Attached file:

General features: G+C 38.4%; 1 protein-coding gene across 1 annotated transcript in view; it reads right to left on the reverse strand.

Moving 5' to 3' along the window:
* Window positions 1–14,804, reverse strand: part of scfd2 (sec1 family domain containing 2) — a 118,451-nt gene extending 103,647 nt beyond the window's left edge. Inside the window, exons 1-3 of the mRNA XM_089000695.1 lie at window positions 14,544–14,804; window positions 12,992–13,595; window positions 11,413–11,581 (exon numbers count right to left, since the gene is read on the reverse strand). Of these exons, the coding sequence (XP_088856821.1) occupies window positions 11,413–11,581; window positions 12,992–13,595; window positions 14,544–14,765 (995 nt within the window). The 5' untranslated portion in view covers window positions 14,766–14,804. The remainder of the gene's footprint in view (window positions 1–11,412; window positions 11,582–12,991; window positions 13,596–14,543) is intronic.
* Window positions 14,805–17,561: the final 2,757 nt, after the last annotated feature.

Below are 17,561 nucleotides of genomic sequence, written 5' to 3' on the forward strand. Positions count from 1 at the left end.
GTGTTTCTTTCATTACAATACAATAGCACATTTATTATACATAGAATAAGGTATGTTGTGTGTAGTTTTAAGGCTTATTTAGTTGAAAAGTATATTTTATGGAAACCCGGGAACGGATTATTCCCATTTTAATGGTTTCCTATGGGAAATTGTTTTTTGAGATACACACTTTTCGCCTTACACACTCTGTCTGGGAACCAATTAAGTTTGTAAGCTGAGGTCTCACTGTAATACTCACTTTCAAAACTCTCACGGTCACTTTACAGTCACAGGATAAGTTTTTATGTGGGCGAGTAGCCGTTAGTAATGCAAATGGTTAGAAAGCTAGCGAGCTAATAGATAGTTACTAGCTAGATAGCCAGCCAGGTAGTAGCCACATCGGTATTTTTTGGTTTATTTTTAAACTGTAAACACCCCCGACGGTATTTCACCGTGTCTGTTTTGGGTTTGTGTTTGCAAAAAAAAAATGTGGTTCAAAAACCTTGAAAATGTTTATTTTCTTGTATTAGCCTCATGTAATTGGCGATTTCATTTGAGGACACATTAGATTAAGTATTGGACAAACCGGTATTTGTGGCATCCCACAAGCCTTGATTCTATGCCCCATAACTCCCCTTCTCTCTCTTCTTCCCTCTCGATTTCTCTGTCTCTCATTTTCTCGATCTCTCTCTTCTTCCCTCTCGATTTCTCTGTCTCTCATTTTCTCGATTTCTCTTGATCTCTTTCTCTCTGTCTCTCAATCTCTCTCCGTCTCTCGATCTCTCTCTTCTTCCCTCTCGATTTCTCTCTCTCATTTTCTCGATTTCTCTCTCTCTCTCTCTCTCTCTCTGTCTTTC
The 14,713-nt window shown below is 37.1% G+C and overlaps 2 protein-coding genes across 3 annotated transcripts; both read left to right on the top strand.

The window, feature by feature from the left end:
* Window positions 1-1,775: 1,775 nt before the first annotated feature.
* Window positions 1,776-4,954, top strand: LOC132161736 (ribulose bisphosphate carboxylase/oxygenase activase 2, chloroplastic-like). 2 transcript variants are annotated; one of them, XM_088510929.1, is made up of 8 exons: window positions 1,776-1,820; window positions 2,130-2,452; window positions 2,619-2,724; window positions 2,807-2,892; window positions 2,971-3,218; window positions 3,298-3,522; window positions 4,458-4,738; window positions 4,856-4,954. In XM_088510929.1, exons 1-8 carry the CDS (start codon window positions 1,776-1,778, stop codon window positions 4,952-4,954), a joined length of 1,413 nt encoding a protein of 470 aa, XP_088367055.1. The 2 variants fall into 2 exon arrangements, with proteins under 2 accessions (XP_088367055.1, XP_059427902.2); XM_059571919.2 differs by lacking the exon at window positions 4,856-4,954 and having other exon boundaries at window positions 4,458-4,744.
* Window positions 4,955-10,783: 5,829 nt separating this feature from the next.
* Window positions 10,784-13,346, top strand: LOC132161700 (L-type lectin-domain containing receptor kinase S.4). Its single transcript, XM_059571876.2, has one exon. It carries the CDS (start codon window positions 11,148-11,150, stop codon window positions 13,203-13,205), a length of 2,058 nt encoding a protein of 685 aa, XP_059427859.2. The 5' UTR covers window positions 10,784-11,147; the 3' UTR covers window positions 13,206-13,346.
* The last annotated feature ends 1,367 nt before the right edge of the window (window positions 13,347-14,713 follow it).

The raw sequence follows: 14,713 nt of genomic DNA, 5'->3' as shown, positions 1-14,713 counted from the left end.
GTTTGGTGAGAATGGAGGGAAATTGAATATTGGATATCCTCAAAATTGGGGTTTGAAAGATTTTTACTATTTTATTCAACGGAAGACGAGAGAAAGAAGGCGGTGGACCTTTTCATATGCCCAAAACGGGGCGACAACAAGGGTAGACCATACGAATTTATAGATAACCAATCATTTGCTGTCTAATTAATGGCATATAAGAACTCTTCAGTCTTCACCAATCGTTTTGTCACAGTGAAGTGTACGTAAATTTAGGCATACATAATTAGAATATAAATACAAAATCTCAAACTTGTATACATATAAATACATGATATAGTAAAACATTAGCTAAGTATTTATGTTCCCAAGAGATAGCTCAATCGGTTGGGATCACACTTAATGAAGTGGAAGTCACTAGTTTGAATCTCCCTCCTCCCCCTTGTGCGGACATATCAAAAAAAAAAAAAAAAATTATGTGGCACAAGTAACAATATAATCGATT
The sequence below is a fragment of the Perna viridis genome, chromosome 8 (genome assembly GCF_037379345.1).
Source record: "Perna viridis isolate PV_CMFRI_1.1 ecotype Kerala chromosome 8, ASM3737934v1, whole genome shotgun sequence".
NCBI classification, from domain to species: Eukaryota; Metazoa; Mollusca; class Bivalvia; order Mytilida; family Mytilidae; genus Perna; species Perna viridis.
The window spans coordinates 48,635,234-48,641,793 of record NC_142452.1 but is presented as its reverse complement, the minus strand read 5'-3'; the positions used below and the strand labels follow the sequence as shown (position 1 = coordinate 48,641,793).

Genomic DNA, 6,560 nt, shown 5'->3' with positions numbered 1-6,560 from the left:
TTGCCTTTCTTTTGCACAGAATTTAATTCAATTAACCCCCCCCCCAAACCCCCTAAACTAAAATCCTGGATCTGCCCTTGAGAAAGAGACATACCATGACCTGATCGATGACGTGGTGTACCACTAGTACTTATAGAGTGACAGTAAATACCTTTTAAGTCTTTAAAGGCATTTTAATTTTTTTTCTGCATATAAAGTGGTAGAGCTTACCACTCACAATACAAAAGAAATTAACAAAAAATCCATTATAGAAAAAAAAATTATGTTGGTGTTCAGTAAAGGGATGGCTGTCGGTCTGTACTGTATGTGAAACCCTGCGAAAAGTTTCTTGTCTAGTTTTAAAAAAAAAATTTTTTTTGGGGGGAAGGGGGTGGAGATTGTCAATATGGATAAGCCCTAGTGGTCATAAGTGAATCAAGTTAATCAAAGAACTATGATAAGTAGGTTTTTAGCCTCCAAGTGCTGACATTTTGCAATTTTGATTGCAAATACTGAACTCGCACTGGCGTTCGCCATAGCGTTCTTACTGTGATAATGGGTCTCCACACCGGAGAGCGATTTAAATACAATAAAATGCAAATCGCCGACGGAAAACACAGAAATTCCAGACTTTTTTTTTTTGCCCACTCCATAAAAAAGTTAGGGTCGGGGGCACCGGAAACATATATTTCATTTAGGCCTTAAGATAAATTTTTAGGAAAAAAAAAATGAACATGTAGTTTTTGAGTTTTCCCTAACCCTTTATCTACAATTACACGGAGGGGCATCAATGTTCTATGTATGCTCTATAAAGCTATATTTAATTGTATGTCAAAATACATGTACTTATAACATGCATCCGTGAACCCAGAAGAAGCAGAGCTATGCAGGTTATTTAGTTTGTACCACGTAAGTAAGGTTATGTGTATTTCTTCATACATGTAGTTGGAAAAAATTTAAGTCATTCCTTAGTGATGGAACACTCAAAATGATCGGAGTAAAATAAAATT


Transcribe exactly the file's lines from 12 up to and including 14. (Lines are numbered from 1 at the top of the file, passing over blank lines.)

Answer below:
* Window positions 10,784-13,346, top strand: LOC132161700 (L-type lectin-domain containing receptor kinase S.4). Its single transcript, XM_059571876.2, has one exon. It carries the CDS (start codon window positions 11,148-11,150, stop codon window positions 13,203-13,205), a length of 2,058 nt encoding a protein of 685 aa, XP_059427859.2. The 5' UTR covers window positions 10,784-11,147; the 3' UTR covers window positions 13,206-13,346.
* The last annotated feature ends 1,367 nt before the right edge of the window (window positions 13,347-14,713 follow it).

The raw sequence follows: 14,713 nt of genomic DNA, 5'->3' as shown, positions 1-14,713 counted from the left end.